Tuesday, August 26, 2014

Sky Zone by Creston Mapes


On his website, Creston Mapes says he writes the kind of books that he likes to read - "tension-filled thrillers."  I've just finished his third book in the Crittendon Files, Sky Zone which is the second Mape's book I've read this summer, and I must agree that Mapes' stories are "tension-filled." I certainly hope there are more Jack Crittendon stories to follow and I really, really wish I didn't have to wait.

With a family to feed and another Crittendon baby on the way, Jack had to find work asap when the newspaper where he worked folded. (In the previous book, Jack uncovers a scandal which leads to his paper's demise).  While his wife leaves behind her time as a stay-at-home mom, Jack takes a part-time at the Festival Arena in town. There Jack strikes up a friendship with a co-worker, Shakespeare, who shares his survivalist views with Jack. Even Shakespeare admits his fears are way out there, but even so, he wants his family to be prepared for the worst.  Both men are scheduled to work the rally for controversial presidential hopeful Martin Sterling and his supporter, a well-known Christian musician when minutes before Sterling's arrival, the arena coordinator learns of rumors of a terrorist threat.  Suddenly what should have been a busy day ushering and general security work becomes a life and death challenge.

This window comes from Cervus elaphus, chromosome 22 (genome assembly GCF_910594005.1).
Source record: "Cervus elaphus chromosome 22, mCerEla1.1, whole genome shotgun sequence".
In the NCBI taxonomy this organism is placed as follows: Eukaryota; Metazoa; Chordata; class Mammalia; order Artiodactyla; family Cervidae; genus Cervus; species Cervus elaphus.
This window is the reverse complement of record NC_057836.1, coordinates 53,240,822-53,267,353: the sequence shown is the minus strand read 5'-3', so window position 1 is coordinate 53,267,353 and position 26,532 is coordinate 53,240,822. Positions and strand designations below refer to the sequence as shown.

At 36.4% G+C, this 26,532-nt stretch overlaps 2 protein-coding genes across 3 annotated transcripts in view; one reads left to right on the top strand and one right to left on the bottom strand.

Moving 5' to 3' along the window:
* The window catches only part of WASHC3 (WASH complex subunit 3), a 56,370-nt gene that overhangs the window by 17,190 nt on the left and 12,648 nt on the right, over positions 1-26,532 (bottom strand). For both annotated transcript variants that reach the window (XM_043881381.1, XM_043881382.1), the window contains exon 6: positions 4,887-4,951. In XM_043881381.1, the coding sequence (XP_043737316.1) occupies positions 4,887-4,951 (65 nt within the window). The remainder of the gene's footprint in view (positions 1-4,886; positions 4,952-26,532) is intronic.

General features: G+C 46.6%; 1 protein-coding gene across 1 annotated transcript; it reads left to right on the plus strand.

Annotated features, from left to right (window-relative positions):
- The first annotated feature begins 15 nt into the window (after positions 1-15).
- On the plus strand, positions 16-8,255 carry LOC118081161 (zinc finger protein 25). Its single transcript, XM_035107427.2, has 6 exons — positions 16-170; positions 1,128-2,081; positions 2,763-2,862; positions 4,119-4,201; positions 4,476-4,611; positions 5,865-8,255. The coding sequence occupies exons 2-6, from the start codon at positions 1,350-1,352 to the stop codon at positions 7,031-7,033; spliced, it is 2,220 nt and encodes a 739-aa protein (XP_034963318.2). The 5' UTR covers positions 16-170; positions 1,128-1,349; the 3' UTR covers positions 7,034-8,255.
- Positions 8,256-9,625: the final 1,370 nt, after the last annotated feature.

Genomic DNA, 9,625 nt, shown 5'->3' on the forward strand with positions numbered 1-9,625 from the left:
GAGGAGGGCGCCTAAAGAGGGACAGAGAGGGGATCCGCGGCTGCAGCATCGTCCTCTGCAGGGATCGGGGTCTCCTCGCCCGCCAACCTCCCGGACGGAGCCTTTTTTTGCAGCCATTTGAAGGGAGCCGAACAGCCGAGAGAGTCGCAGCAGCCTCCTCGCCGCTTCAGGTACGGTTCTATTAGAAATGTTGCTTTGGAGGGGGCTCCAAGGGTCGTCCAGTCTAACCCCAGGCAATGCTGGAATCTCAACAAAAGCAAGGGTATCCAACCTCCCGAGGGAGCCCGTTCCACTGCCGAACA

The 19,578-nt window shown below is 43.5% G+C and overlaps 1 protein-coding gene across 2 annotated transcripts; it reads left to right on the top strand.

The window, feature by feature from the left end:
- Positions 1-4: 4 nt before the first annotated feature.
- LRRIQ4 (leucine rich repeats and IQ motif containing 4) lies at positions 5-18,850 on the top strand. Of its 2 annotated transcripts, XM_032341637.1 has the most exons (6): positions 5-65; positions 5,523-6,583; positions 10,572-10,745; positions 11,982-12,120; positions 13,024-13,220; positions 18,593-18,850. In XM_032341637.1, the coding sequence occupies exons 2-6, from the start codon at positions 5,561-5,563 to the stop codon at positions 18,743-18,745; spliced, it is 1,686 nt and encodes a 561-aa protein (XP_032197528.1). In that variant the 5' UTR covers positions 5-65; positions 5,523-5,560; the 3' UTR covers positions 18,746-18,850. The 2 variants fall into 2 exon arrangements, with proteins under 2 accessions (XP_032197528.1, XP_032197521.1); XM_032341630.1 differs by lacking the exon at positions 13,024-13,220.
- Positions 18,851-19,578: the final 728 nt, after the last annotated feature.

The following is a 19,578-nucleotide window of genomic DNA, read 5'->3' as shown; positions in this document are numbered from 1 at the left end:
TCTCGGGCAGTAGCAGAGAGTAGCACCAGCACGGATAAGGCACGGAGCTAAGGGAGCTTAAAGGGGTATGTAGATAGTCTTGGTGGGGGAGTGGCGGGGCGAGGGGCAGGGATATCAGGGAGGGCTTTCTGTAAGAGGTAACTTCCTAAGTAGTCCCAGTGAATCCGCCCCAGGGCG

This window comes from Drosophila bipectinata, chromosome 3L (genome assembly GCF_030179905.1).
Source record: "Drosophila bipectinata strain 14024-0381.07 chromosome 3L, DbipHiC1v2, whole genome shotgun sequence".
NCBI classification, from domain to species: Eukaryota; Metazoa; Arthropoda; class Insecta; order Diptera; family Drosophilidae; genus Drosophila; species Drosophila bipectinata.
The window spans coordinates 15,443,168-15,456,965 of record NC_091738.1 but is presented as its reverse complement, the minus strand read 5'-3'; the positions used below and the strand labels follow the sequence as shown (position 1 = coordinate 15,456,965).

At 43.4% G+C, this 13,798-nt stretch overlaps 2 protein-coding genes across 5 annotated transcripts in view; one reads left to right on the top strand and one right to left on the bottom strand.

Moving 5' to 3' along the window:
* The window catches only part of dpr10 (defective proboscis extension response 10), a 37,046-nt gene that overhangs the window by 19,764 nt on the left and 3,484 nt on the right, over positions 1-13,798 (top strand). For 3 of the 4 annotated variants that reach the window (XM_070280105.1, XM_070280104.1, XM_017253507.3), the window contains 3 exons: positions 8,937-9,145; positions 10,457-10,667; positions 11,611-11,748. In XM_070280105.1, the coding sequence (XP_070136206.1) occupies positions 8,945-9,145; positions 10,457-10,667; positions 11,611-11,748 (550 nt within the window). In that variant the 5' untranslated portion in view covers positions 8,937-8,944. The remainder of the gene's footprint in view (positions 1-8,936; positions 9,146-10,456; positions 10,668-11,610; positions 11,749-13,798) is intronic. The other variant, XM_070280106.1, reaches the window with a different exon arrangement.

What I like best about Mapes style (beside the intense suspense) is that he so realistically interweaves the personal back story of Jack's family into the action of the story.  Nothing seems forced or contrived.  Even the minor characters add much to both the thriller genre and the message behind the book.  I had said in my review of Poison Town that I hoped Jack's young reporter colleague would take a prominent role in future books, so I was delighted to see him appear as one of the press covering candidate Sterling.  Now I will add that I sincerely hope that new friend Shakespeare follows into the next book.  I am sure some people will shake their heads at the term "Christian thriller."  I know I was skeptical of the genre at first, but if you are willing to give it a chance, then I recommend Mapes' Crittendon Files.

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